A Reader's Book of Days: True Tales from the Lives and Works of Writers for Every Day of the Year

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9780393239621: A Reader's Book of Days: True Tales from the Lives and Works of Writers for Every Day of the Year

A witty and addictively readable day-by-day literary companion.

At once a love letter to literature and a charming guide to the books most worth reading, A Reader's Book of Days features bite-size accounts of events in the lives of great authors for every day of the year. Here is Marcel Proust starting In Search of Lost Time and Virginia Woolf scribbling in the margin of her own writing, "Is it nonsense, or is it brilliance?" Fictional events that take place within beloved books are also included: the birth of Harry Potter’s enemy Draco Malfoy, the blood-soaked prom in Stephen King’s Carrie.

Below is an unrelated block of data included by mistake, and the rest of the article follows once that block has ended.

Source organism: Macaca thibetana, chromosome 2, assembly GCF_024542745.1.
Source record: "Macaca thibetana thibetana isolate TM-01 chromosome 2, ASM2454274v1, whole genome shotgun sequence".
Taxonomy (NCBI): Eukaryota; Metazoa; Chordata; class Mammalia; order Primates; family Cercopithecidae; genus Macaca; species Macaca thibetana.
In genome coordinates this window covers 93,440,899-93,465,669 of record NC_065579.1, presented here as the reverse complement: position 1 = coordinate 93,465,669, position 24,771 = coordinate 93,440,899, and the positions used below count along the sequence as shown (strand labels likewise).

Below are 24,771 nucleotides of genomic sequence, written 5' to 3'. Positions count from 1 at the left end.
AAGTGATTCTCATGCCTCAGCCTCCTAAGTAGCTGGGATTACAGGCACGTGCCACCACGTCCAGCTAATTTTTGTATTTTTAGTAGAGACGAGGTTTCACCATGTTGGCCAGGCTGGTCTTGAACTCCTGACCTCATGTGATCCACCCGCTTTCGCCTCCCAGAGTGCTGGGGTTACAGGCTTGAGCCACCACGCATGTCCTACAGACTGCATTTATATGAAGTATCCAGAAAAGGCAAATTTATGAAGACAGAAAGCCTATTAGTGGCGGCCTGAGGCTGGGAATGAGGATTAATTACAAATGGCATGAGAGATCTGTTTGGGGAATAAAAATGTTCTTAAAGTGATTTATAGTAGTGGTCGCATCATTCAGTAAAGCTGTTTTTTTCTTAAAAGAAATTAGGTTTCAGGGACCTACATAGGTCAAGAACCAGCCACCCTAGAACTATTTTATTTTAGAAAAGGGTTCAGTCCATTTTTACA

A Reader's Book of Days is filled with memorable and surprising tales from the lives and works of Martin Amis, Jane Austen, James Baldwin, Roberto Bolano, the Brontë sisters, Junot Díaz, Philip K. Dick, Charles Dickens, Joan Didion, F. Scott Fitzgerald, John Keats, Hilary Mantel, Haruki Murakami, Flannery O’Connor, Orhan Pamuk, George Plimpton, Marilynne Robinson, W. G. Sebald, Dr. Seuss, Zadie Smith, Susan Sontag, Hunter S. Thompson, Leo Tolstoy, David Foster Wallace, and many more. The book also notes the days on which famous authors were born and died; it includes lists of recommended reading for every month of the year as well as snippets from book reviews as they appeared across literary history; and throughout there are wry illustrations by acclaimed artist Joanna Neborsky.